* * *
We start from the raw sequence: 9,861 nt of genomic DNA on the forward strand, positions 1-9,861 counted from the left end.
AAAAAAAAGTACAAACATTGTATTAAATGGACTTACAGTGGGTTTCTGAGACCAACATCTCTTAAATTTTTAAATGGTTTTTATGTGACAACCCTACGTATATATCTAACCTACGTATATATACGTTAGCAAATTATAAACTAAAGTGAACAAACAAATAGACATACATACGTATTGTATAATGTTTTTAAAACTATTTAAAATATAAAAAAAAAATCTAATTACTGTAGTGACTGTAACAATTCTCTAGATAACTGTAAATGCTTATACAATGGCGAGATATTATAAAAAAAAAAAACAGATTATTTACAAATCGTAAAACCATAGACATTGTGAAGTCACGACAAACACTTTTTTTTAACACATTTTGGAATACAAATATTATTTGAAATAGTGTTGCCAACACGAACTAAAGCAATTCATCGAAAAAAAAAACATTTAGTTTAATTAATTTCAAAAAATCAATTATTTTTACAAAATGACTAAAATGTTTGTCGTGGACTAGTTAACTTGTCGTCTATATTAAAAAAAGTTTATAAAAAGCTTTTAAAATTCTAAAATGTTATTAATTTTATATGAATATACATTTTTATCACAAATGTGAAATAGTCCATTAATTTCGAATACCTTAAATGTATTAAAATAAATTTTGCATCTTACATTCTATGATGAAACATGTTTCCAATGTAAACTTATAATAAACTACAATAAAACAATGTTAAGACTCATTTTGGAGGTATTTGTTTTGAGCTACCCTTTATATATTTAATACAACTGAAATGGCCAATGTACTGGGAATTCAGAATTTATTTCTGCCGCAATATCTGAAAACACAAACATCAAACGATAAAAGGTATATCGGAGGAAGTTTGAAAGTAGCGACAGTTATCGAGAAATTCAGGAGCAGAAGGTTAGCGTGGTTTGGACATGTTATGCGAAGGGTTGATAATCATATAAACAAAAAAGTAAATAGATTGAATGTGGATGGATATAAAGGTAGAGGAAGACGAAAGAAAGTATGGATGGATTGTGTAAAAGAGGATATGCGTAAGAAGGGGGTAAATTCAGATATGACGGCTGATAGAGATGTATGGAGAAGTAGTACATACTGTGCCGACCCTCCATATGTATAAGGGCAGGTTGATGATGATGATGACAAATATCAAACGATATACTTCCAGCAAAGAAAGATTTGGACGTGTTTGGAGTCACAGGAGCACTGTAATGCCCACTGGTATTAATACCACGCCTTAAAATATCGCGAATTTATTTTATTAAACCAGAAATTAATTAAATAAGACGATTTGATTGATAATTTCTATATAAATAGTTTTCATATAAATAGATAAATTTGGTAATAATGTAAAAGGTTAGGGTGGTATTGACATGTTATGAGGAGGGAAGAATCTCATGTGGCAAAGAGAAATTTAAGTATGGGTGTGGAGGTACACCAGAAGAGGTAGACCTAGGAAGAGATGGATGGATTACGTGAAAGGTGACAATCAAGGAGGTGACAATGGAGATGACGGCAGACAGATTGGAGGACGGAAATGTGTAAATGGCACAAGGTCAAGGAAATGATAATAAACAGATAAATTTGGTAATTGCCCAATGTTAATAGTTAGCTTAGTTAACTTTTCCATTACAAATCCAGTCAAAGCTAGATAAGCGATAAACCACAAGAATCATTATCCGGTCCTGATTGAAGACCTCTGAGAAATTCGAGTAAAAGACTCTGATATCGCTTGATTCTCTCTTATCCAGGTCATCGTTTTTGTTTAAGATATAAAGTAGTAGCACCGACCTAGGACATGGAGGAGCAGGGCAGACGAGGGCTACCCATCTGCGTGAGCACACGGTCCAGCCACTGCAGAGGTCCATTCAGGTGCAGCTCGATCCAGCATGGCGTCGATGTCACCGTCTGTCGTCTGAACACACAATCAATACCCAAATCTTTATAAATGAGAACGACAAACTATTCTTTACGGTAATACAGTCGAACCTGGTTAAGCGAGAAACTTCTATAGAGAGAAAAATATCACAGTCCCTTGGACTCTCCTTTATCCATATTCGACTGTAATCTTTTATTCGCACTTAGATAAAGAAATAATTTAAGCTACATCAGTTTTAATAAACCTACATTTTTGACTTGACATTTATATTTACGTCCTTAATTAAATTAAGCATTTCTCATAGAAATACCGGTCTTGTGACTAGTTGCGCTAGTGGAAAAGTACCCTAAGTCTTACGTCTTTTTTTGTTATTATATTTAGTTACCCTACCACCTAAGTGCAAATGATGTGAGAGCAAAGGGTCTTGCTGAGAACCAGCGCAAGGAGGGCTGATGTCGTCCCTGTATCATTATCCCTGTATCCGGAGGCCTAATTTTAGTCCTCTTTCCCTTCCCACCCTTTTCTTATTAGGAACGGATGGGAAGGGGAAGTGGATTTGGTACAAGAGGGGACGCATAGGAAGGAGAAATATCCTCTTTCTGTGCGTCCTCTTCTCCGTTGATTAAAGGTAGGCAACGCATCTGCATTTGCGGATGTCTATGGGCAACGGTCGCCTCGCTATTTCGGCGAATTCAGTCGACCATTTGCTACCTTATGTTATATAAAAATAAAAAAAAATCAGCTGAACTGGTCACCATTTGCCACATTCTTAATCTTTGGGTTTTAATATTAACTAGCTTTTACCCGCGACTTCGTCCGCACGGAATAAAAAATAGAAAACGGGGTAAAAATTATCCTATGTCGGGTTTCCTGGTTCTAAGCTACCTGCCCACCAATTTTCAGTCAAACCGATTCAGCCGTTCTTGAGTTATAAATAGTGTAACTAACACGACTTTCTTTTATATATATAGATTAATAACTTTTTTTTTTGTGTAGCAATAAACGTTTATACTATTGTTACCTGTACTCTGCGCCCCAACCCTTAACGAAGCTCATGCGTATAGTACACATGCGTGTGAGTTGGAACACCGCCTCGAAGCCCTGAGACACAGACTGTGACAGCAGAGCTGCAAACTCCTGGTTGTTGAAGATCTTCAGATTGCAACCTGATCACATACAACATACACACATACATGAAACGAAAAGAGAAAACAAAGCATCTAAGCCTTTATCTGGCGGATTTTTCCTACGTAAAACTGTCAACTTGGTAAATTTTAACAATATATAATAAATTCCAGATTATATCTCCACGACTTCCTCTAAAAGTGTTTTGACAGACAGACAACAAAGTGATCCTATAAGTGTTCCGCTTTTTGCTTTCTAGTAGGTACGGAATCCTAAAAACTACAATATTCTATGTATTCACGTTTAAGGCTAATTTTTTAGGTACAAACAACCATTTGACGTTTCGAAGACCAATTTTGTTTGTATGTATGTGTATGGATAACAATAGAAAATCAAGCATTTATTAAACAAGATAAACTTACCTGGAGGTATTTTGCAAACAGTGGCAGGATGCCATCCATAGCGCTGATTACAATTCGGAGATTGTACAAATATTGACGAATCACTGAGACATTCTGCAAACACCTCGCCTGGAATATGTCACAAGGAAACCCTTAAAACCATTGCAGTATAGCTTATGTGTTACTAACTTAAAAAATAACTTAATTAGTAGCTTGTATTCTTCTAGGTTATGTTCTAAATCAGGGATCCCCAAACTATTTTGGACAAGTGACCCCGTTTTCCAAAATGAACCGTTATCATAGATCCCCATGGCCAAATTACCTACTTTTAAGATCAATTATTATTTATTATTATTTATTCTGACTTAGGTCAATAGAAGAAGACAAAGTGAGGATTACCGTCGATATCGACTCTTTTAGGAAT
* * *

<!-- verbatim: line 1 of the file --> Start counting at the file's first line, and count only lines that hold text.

We start from the raw sequence: 9,861 nt of genomic DNA on the forward strand, positions 1-9,861 counted from the left end.